North Greenwich
            |
      Canning Town
            |
        West Ham
            |
        Stratford

The Jubilee Line is concurrent with the Metropolitan Line from Wembley Park to Baker Street, but has more stops.

Connections to the Bakerloo Line at Baker Street and Waterloo; to the Hammersmith and City Line at Baker Street and West Ham; to the Circle Line at Baker Street and Westminster; to the Central Line at Bond Street and Stratford; to the Piccadilly Line and Victoria Line at Green Park; to the District Line at Westminster and West Ham; to the Northern Line at Waterloo and London Bridge; to the Waterloo and City Line at Waterloo; to the East London Line at Canada Water; and to the Docklands Light Railway at Canary Wharf, Canning Town and Stratford.

National Rail connections at West Hampstead for West Hampstead Silverlink and West Hampstead Thameslink, Waterloo, Southwark for Waterloo East, London Bridge, and Stratford. International Rail connections at Waterloo for Waterloo International.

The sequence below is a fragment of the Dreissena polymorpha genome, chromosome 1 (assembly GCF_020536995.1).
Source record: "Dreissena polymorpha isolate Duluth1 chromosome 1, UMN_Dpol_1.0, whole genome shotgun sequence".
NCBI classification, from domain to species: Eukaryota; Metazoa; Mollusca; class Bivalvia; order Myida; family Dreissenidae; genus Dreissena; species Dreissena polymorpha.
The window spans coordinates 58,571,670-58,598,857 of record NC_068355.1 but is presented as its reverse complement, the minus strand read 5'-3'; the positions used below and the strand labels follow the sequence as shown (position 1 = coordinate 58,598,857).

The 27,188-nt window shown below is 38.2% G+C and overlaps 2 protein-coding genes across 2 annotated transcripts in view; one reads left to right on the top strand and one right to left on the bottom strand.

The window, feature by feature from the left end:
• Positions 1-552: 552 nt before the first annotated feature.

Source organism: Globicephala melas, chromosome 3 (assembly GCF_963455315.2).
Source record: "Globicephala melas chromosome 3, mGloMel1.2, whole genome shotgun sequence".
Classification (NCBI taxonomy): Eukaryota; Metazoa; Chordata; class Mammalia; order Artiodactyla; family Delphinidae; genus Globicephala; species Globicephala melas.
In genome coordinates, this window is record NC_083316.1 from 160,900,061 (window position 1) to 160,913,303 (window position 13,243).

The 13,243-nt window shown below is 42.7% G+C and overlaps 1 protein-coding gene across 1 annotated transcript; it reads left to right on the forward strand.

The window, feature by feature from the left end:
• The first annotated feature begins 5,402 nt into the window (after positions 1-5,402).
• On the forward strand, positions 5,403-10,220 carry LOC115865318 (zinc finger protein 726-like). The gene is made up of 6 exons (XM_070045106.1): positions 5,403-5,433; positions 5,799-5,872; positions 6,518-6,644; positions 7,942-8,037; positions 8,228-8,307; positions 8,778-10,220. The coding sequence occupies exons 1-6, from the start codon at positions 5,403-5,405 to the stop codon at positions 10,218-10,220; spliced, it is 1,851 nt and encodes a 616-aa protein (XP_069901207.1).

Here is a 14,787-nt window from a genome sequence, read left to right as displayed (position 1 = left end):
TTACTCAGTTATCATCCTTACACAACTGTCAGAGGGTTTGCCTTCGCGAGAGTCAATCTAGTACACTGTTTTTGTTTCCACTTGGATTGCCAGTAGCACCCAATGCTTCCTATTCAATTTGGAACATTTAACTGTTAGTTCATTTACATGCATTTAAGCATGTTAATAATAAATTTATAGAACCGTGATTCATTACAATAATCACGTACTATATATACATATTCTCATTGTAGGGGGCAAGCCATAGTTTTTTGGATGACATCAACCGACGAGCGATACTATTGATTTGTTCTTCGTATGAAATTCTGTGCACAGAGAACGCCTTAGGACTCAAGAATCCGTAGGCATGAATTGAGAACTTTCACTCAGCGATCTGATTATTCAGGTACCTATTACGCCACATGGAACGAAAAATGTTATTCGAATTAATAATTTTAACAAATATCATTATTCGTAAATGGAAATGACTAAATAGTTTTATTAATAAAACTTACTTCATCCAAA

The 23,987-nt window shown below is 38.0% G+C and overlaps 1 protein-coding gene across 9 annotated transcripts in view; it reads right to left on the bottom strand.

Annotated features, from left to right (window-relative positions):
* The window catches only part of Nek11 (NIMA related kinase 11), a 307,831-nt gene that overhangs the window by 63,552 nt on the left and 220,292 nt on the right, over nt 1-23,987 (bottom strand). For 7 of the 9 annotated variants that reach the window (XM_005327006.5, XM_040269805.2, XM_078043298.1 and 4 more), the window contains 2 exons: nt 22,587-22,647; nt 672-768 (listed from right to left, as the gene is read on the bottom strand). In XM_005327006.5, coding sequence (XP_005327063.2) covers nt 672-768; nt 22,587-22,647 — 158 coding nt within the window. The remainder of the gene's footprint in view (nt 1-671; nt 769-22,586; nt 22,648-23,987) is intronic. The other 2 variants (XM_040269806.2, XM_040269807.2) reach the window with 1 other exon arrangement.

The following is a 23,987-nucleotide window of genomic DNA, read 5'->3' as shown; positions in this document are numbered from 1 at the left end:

I won’t bore you with a full history of the line’s construction, that other website covers this in full and to be honest it’s not all that interesting. The above writeups will tell you most of what you need to know. However, if you will permit me to elaborate, there are a few details that are worth mentioning.


Built for the silver jubilee of Elizabeth II in 1979, and expanded across the river at the millennium, the Jubilee Line is one of the newest on the Underground network (the oldest date back to the middle of the nineteenth century). As with many new works of civil engineering, when it is up and running properly, it is fast, efficient, and even on occasion, a comfortable ride. However, its relative youth and lack of experience do tend to mean that it is less prepared than other lines to deal with surprises such as bad weather, technical faults, or indeed “passenger action” which I am informed by Tiefling can mean anything from someone being sick, to a suicide, to a train being held hostage by subterranean pirates. As such, it is a slightly unreliable means of transport.